Lost in the Sound of Separation
- reviewed by Russ Breimeier Copyright Christianity Today International
- 2008 1 Sep
- Breathing in a New Mentality
- Anyone Can Dig a Hole, but It Take a Real Man to Call It Home
- A Fault Line a Fault of Mine
- Emergency Broadcast :: The End Is Near
- The Only Survivor Was Miraculously Unharmed
- We Are the Involuntary
- The Created Void
- Coming Down Is Calming Down
- Desperate Times, Desperate Measures
- Too Bright to See, Too Loud to Hear
- Desolate Earth :: The End Is Here
With their release of Define the Great Line in 2006, Underoath became the biggest band out of Tooth & Nail Records since P.O.D., thanks to strong album sales, widespread critical acclaim, and a surging fan base overflowing from the Christian market into the mainstream. Yet shortly after, to everyone's surprise, the band pulled out from the Vans Warped Tour. Some fans grew increasingly uncertain of Underoath's future the following year when drummer/vocalist Aaron Gillespie released his side project as The Almost.
Breathe easy, Underoath isn't finished yet. They took time off to solidify their friendships within the band, strained by the rigors of touring. They're seemingly stronger for it, growing more collaborative in their creative process. This new season is reflected through their fourth studio project,
That said, this is not a record for those who can't find the musicality in metalcore. Nor is it as melodic as it's made out to be—unless by melody you mean occasional singing by Spencer Chamberlain and Gillespie, but it's never as catchy as, say, P.O.D. or Demon Hunter. And while some parts are experimental, it's not much different or groundbreaking from past projects by Underoath and other metalcore bands.
What does elevate
The opening thrash of "Breathing in a New Mentality" revolves around the chanted scream, "I'm the desperate and you're the Savior," and when you grasp the words, it's very much a modern psalm pleading for deliverance: "Clean me up, show me how to live/Tear me down, let me start again." Carrying on with the wordy titles, "Anyone Can Dig a Hole…" expresses fear and uncertainty that faith and life are meaningless, yet concludes, "I am the one who's wrong/God forgive me!" And then "A Fault Line a Fault of Mine" plays like a confession, admitting a need for change.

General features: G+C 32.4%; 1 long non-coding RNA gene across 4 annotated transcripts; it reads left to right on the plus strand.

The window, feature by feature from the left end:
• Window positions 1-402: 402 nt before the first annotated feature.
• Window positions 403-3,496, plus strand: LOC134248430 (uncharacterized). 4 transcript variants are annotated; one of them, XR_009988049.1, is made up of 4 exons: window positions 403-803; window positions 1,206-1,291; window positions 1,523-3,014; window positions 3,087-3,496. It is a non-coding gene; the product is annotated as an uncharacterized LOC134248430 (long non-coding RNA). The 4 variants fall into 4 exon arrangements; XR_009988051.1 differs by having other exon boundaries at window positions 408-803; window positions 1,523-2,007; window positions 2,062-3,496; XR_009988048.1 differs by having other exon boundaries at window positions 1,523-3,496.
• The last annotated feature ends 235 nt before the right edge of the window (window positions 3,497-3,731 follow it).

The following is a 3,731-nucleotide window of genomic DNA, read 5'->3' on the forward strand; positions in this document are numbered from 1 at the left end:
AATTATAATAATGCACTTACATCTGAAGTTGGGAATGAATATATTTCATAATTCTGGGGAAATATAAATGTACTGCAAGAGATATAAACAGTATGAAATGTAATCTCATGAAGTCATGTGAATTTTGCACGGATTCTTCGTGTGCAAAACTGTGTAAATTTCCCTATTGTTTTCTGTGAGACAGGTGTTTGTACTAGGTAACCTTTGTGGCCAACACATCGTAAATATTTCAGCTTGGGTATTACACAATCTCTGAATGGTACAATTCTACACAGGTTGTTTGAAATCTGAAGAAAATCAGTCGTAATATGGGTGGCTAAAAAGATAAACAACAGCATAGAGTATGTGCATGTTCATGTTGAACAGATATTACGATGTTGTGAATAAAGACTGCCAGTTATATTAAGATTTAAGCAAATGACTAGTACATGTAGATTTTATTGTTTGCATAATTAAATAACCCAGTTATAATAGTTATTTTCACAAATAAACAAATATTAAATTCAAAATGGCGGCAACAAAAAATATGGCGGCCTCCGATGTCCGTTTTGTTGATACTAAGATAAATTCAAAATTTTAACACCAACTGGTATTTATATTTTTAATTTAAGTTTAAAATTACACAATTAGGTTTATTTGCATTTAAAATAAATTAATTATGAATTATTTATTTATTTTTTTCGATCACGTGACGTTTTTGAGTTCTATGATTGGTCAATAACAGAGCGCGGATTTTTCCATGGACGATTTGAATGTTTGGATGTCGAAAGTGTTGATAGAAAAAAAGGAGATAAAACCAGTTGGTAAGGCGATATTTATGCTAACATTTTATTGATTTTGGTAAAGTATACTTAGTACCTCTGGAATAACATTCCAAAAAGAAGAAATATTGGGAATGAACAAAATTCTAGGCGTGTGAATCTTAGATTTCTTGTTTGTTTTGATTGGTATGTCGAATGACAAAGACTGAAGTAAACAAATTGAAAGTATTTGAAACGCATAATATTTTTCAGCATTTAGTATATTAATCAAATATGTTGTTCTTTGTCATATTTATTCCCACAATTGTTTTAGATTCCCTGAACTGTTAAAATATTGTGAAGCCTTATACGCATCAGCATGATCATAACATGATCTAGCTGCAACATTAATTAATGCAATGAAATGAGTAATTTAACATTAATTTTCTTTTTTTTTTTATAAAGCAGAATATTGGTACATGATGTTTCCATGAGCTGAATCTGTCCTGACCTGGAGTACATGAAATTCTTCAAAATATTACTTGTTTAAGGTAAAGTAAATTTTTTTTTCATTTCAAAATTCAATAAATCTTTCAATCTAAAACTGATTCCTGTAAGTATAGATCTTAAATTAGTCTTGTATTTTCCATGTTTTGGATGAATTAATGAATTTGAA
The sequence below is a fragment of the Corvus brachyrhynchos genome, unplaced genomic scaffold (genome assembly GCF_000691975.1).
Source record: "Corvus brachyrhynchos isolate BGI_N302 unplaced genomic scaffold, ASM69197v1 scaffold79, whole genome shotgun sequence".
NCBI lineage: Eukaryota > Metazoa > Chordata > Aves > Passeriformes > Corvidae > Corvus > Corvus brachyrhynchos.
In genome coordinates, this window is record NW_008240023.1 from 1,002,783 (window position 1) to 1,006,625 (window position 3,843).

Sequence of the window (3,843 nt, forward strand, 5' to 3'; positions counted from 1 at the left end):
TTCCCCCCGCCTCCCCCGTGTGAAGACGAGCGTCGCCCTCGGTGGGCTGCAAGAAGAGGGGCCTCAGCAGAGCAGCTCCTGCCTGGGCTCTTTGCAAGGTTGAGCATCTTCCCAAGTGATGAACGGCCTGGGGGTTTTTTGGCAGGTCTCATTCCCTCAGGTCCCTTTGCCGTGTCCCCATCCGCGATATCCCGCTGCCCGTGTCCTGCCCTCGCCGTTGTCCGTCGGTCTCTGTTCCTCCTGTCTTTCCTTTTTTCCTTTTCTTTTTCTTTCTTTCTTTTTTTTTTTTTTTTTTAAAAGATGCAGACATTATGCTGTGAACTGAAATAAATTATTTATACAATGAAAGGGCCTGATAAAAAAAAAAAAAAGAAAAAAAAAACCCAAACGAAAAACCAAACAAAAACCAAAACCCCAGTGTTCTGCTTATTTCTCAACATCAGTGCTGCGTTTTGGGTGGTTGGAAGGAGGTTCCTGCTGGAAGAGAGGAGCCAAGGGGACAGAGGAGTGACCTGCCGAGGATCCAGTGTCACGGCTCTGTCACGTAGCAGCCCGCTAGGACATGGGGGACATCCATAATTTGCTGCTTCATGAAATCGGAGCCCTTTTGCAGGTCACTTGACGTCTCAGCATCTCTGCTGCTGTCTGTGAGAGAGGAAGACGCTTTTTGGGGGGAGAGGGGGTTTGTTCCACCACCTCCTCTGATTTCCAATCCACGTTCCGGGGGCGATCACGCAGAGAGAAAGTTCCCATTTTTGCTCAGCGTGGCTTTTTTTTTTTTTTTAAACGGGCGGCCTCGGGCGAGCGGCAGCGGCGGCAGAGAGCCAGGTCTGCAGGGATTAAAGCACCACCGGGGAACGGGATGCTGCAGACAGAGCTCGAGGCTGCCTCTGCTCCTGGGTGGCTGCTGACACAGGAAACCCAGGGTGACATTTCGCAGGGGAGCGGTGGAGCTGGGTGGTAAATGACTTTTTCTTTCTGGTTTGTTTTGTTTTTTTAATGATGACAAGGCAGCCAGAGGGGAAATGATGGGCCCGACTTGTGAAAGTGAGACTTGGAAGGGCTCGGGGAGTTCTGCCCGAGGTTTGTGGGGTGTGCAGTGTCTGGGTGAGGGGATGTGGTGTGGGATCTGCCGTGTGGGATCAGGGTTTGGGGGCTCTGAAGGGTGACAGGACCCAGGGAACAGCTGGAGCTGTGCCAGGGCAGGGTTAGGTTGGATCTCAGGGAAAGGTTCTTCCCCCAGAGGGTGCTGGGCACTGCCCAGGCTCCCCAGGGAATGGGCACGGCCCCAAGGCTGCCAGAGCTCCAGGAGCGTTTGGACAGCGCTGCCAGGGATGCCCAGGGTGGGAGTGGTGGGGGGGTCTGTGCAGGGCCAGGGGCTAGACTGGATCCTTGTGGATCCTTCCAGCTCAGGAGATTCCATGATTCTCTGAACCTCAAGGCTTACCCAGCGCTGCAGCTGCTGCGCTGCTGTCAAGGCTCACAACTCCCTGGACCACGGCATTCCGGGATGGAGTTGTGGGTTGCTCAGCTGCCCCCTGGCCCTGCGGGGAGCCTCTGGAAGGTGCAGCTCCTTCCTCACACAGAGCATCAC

Intense as those songs are, they're not as dark as what follows. "Emergency Broadcast :: The End Is Near" allows fears and pessimism to run rampant with a bleak vision of doom … but representing the world, or inner turmoil? Most likely the latter, as suggested by the similarly hellish "The Only Survivor Was Miraculously Unharmed": "This is how it seems to me/I've drowned myself in self-regret/This is how I wanna be/This can't be how I wanna be." The album's pivotal point seems to come with "We Are the Involuntary" as Gillespie sings about the hope for something more: "Hands in the air and love at our sides/There's gotta be something bigger with the beating in our throats and the tremble in our grip/This can't be it … oh Lord have mercy on us all."
From there the songs turn more hopeful and melodic, as if pointing to light in the darkness. "The Created Void" expresses an understanding of separation caused by sin: "It's all in the way I say what I don't mean, and mean what I don't/I need to speak of you and what is real." Rejecting sin is a lifelong struggle, as heard in "Coming Down Is Calming Down," but we're confronted with a total breakdown of self in "Desperate Times, Desperate Measures." After that, "Too Bright to See Too Loud to Hear" offers striking contrast—almost floating and tranquil, though still punctuated by drums, as a chorus chants, "Good God, can you still get us home?" Concluding the album is "Desolate Earth :: The End Is Here," a mostly instrumental track driven by drum machine, keyboards, and cello, as if surveying the damage of a great holocaust, but then finding something has survived: "You said there was nothing left down here/Well, I roamed around the wasteland/And I swear I found something/I found hope, I found God/I found the dreams of the believers."
The best songs on